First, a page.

Facts & Tips
Scroll down for new puppy shopping list!!!
WHEN YOU HAVE AN APPOINTMENT PLEASE BE ON TIME. I USUALLY HAVE SEVERAL PEOPLE SCHEDULED AND IT IS IMPORTANT EVERYONE HAS THEIR ALLOTTED TIME!
- Keep the puppy home with you for the first couple of weeks. Keep things quiet and try not to stress the puppy out any more than necessary.
- If you are going to change the food, do it slowly over the period of a week or so.
- Continue on the de-worming and vaccination schedule.
- Do not introduce your puppy to other dogs, dog parks, etc... until they are closing in on that 16 week old mark. This is for safety reasons. Puppies can carry Mom's antibodies until 16 weeks of age, great right? No, this prevents the vaccines from being fully effective and your puppy is very susceptible to disease. Please wait until your pup is fully vaccinated before exposing them too much to other dogs and puppies.
- Always have fresh water AND food available to your pet. I do not believe in feeding only once or twice a day. Doing this can cause hypo-glycemic shock in small pups and bloat in large dogs. Dogs will regulate themselves on how much to eat.
- House training is crucial in the first few weeks. If you cannot have your eyes on your pup, put him/her into a crate. Take your puppy outside every 2 hours or so. When your puppy goes, wait until she is finishing up and then praise her and reward her. Do not rub your puppies nose in an accident. If the puppy has an accident, it is because you are not paying close enough attention. Take your puppy out when she wake up from a nap, right away after coming out of her crate, if she goes over to the door, 10 minutes after she eats, if she starts walking in a circle or sniffing around and after a session of play. BE CONSISTENT!!! The first couple of weeks will make or break your ease at house training. Either they will pretty much have it down or it is going to be a battle, it is really about how much effort you put into it right away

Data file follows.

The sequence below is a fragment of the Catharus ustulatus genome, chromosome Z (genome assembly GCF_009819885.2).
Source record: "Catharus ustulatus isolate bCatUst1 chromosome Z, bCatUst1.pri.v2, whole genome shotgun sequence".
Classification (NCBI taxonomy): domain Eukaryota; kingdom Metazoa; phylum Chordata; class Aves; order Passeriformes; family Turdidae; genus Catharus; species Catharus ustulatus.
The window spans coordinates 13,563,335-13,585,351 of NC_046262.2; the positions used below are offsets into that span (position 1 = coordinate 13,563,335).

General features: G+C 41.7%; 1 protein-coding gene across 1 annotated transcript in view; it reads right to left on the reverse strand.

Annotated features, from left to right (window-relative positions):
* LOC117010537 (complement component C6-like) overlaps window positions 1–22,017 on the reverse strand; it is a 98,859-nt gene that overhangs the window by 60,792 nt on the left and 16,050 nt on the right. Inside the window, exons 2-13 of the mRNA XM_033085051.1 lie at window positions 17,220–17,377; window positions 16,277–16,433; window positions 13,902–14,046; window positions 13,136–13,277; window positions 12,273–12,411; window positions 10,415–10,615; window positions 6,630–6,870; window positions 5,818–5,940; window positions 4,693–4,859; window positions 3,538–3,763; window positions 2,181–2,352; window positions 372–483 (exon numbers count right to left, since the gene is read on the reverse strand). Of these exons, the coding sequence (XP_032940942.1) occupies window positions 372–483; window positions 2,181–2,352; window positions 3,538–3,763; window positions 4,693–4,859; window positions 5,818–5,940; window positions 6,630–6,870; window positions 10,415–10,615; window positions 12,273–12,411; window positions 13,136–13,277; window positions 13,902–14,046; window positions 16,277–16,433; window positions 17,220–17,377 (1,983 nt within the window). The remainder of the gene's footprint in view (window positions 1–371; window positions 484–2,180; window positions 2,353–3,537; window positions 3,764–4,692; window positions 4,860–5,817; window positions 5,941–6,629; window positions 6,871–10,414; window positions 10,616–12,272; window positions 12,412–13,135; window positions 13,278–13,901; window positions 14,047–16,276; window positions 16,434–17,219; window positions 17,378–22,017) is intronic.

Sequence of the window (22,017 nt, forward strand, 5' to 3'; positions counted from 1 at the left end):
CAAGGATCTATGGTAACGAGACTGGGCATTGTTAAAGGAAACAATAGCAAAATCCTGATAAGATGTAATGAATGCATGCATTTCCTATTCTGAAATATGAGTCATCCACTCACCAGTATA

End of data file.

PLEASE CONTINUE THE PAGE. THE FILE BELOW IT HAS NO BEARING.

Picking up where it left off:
- When you have guests over, make the puppy sit before your guest pets your puppy. This will teach your puppy good manners from the start. Anything you do not want an adult dog to do, do not allow your puppy to do. Start basic manners right away. Just be gentle and CONSISTENT.
- Give your puppy lots of love and praise, have fun with him and enjoy this short period of "puppy hood"
NEW PUPPY SHOPPING LIST
*IAMS SMART CHOICE ORIGINAL PUPPY FOOD *PROBIOTIC POWDER (PROBIOS FROM FLEET FARM)
*COLLAR (SMALL ADJUSTABLE) *LEASH (8 FOOT, MAKE SURE IT IS COMFORTABLE TO HOLD)
*CRATE (GET ONE SIZE UP FROM RECOMMENDED SIZE BECAUSE DOODLES CARRY THEIR HEAD HIGH AND PROUD!)
*BRUSH (SLICKER AND DEMATTING BRUSH) *NAIL CLIPPER (SCISSOR KIND)
*FOOD DISH AND WATER BOWEL *SHAMPOO AND CONDITIONER (I USE SUAVE)
*TOYS (GET ONES WITHOUT STUFFING, AND KONGS AND BALLS ETC...)
*TREATS (MAKE SURE TO GET SOFT TREATS THAT CAN BE BROKEN INTO LITTLE PIECES FOR TRAINING. DO NOT BUY CANINE CARRY OUTS OR MILK BONES. I LIKE JERKEY AND LIVER TREATS. HOT DOGS CUT INTO LITTLE PIECES ALSO WORK GREAT.
*CHEWS (THERE ARE A LOT OF DIFFERENT OPTIONS AND NONE ARE WITHOUT A CHOKING RISK BUT I USE BLEACHED RAWHIDES, PIG EARS, REAL BONES AND NUBZ. USE WITH COMMON SENSE!)
*BEDS...(DO NOT START CRATE TRAINING WITH A BED OR MATT IN THE CRATE. USE A TOWEL OR SMALL BLANKET IF NEEDED. A BED CAN BE PLACED IN THE FAMILY ROOM IF DESIRED)